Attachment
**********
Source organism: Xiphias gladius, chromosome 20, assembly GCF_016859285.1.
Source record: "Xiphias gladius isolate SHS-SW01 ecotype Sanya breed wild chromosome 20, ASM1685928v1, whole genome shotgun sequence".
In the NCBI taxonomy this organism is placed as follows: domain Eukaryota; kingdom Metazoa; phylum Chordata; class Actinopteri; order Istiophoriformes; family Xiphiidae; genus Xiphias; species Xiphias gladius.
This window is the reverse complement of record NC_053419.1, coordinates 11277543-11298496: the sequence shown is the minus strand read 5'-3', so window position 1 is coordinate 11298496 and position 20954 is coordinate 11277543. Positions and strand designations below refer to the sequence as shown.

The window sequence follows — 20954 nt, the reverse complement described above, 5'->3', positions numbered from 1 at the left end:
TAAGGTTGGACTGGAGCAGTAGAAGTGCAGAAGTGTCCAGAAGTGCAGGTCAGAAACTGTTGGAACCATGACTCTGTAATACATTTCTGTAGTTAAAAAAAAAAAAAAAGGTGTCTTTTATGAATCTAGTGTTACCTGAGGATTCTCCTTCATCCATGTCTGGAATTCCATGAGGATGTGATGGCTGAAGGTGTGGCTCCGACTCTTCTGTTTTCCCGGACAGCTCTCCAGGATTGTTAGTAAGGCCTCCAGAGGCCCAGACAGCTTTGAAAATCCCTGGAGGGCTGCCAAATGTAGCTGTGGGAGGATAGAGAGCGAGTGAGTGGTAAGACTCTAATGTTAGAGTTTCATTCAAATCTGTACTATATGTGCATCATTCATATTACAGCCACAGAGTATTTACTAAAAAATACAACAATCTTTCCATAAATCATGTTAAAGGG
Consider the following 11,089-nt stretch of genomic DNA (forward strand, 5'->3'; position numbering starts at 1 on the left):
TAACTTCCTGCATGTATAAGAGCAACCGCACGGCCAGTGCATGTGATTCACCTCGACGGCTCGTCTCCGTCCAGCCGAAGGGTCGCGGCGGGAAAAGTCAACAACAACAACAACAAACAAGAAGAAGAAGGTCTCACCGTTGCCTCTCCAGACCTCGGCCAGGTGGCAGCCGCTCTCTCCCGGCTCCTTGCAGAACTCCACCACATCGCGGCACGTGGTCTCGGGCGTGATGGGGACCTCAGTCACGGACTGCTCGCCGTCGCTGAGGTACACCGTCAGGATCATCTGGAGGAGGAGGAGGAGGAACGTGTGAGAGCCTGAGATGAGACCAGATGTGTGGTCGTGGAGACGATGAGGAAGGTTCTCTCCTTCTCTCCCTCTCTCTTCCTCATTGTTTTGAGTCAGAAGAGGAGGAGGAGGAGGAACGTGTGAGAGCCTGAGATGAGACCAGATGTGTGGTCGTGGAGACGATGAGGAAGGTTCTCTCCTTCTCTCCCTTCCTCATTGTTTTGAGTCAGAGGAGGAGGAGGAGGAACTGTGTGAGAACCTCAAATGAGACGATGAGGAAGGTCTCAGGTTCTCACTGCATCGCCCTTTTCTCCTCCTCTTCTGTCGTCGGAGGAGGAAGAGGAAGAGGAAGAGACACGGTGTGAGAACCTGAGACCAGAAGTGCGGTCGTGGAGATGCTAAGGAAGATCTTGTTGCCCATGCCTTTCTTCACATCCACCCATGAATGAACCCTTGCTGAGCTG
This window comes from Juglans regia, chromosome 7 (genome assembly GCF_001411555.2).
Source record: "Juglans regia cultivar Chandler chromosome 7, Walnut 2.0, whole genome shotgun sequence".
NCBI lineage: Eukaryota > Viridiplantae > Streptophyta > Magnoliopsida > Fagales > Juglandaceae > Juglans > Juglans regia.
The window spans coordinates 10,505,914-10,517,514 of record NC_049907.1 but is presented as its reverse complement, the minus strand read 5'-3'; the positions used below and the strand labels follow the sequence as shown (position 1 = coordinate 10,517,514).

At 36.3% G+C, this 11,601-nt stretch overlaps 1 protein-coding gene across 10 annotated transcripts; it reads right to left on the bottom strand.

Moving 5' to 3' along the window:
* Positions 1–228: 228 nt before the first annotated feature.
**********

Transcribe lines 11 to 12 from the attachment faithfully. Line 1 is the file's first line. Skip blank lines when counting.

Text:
NCBI lineage: Eukaryota > Viridiplantae > Streptophyta > Magnoliopsida > Fagales > Juglandaceae > Juglans > Juglans regia.
The window spans coordinates 10,505,914-10,517,514 of record NC_049907.1 but is presented as its reverse complement, the minus strand read 5'-3'; the positions used below and the strand labels follow the sequence as shown (position 1 = coordinate 10,517,514).